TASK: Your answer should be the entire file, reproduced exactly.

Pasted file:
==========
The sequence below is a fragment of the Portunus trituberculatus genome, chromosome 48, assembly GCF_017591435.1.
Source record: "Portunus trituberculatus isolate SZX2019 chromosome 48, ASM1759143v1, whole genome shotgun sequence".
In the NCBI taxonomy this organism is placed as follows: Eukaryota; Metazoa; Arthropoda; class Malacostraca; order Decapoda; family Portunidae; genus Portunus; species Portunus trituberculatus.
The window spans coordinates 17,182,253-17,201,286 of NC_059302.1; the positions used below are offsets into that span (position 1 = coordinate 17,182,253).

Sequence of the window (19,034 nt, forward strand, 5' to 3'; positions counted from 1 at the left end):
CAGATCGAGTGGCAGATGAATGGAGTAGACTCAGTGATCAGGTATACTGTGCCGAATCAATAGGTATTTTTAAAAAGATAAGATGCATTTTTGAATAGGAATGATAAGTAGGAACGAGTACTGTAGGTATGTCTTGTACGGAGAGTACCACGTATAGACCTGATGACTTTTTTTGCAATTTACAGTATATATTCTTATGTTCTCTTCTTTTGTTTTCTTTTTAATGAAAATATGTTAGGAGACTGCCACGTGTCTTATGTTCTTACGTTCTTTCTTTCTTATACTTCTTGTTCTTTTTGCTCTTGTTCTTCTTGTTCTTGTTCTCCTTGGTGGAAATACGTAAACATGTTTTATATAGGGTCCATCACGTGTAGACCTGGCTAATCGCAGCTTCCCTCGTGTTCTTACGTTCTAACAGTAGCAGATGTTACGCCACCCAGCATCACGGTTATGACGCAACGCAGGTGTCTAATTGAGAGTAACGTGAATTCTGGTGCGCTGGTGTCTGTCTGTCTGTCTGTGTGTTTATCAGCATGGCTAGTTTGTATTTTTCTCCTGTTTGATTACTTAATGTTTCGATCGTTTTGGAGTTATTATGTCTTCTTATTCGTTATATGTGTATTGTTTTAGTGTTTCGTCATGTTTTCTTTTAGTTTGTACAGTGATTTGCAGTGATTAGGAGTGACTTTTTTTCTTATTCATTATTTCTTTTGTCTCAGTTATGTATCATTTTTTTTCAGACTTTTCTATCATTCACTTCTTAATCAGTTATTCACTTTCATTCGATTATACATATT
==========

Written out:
The sequence below is a fragment of the Portunus trituberculatus genome, chromosome 48, assembly GCF_017591435.1.
Source record: "Portunus trituberculatus isolate SZX2019 chromosome 48, ASM1759143v1, whole genome shotgun sequence".
In the NCBI taxonomy this organism is placed as follows: Eukaryota; Metazoa; Arthropoda; class Malacostraca; order Decapoda; family Portunidae; genus Portunus; species Portunus trituberculatus.
The window spans coordinates 17,182,253-17,201,286 of NC_059302.1; the positions used below are offsets into that span (position 1 = coordinate 17,182,253).

Sequence of the window (19,034 nt, forward strand, 5' to 3'; positions counted from 1 at the left end):
CAGATCGAGTGGCAGATGAATGGAGTAGACTCAGTGATCAGGTATACTGTGCCGAATCAATAGGTATTTTTAAAAAGATAAGATGCATTTTTGAATAGGAATGATAAGTAGGAACGAGTACTGTAGGTATGTCTTGTACGGAGAGTACCACGTATAGACCTGATGACTTTTTTTGCAATTTACAGTATATATTCTTATGTTCTCTTCTTTTGTTTTCTTTTTAATGAAAATATGTTAGGAGACTGCCACGTGTCTTATGTTCTTACGTTCTTTCTTTCTTATACTTCTTGTTCTTTTTGCTCTTGTTCTTCTTGTTCTTGTTCTCCTTGGTGGAAATACGTAAACATGTTTTATATAGGGTCCATCACGTGTAGACCTGGCTAATCGCAGCTTCCCTCGTGTTCTTACGTTCTAACAGTAGCAGATGTTACGCCACCCAGCATCACGGTTATGACGCAACGCAGGTGTCTAATTGAGAGTAACGTGAATTCTGGTGCGCTGGTGTCTGTCTGTCTGTCTGTGTGTTTATCAGCATGGCTAGTTTGTATTTTTCTCCTGTTTGATTACTTAATGTTTCGATCGTTTTGGAGTTATTATGTCTTCTTATTCGTTATATGTGTATTGTTTTAGTGTTTCGTCATGTTTTCTTTTAGTTTGTACAGTGATTTGCAGTGATTAGGAGTGACTTTTTTTCTTATTCATTATTTCTTTTGTCTCAGTTATGTATCATTTTTTTTCAGACTTTTCTATCATTCACTTCTTAATCAGTTATTCACTTTCATTCGATTATACATATT